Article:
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Wausau considering mall assistance, rent moratorium


WAUSAU, Wis. (WSAU) -- Wausau city officials are considering measures that would provide financial assistance to the Wausau Center Mall. With Penney’s closing, and some other empty storefronts, CBL Properties is hoping Wausau will forgo a year’s worth of rent payments and fees to the city starting next month.

Mayor Jim Tipple says the economy combined with other issues makes the mall business difficult in recent years.  “City malls have historically struggled in a lot of cities. Stevens Point is a classic example, also in Green Bay. Milwaukee just recently helped out their city mall downtown with some developer money to keep that mall running and being vibrant.”

The Wausau Center Mall structure is owned and operated by CBL Properties, but Tipple says they rent the real estate.  “We own the land. A lot of people don’t know it, but we have a ground lease, and so what we’re saying is that we would forgive that for a period of time.”

Forgiving that ground lease and other fees would allow CBL to keep about 146-thousand dollars.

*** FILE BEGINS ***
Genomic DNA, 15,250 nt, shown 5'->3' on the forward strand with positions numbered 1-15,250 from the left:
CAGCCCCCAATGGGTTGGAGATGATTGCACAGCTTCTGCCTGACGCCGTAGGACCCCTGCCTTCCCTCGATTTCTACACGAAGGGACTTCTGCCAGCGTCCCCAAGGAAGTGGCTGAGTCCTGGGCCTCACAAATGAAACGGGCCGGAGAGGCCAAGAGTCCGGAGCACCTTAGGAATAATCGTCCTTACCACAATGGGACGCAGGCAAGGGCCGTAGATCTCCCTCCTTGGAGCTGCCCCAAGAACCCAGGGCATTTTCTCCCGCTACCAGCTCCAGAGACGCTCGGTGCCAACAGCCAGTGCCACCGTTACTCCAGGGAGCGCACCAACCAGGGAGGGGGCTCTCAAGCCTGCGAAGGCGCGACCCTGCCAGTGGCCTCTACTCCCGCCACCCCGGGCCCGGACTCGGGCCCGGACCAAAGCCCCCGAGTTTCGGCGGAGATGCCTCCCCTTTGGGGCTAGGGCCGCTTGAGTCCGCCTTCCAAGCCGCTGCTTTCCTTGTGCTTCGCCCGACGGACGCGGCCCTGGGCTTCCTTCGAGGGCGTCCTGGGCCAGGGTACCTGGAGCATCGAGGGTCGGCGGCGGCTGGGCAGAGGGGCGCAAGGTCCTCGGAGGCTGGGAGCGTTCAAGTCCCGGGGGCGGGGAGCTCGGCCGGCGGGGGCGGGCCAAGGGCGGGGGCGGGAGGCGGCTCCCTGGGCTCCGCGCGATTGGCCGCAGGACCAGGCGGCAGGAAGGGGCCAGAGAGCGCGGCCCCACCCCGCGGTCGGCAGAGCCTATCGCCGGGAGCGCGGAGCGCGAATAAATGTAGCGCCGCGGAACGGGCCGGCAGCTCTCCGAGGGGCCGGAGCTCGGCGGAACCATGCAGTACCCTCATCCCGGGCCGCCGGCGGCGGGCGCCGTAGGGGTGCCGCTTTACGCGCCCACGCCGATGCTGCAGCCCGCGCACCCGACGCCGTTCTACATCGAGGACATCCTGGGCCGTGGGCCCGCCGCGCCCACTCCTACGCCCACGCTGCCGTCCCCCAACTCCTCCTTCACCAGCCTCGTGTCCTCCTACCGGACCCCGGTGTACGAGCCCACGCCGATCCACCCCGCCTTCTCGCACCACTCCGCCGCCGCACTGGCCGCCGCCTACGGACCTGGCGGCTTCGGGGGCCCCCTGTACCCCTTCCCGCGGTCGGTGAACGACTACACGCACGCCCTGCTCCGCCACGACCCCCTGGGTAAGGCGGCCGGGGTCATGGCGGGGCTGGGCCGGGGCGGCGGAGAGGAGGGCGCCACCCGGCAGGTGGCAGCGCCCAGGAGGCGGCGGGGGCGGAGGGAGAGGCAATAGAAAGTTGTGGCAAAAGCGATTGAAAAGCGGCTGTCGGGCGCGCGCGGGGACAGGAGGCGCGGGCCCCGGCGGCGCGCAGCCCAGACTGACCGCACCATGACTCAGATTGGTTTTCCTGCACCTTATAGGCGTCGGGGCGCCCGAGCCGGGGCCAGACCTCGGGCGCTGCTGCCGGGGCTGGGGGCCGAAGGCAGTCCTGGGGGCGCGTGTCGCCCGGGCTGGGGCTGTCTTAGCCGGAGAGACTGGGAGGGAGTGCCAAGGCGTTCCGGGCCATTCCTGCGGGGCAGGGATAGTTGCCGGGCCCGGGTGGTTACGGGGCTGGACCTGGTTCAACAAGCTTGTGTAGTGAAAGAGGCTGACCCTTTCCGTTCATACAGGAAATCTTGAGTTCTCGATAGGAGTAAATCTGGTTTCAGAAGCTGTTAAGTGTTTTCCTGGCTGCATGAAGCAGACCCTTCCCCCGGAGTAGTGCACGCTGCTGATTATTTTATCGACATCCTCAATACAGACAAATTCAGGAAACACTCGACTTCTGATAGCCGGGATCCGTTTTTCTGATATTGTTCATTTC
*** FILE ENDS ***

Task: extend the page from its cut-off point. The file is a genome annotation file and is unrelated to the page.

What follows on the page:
Tipple says the city needs to work with the mall to keep them operating and viable. Some ideas have been discussed.  “Really, what we want to do is be a partner with them and help re-purpose the mall, whether there would be a theatre in there, whether there would be a new anchor (store). A lot of times with malls, we’ve said you’ve got to have four anchors, and we’re experiencing some weak retail economic activity, and so we need to be a partner, as we always have been with the mall, and help them out through these economic tough times.”

The city of Wausau has invested in property developments including the mall before. Tipple says several years went by where the city benefited from the mall and surrounding developments.  “The mall was the catalyst for our downtown many years ago in 1983, as I mentioned, that we didn’t really do a lot of care and feeding into it, and then the late 90’s, we realized there were a lot of storefronts that were empty, and so we started to take notice of that, and so the last fourteen years or so, the city has put some time, effort, and money into our downtown. If you want to have a successful town, it starts with a first-class downtown.”

The plan still needs full city council approval. The city’s Finance and Economic Development committees both unanimously recommended the proposal Tuesday.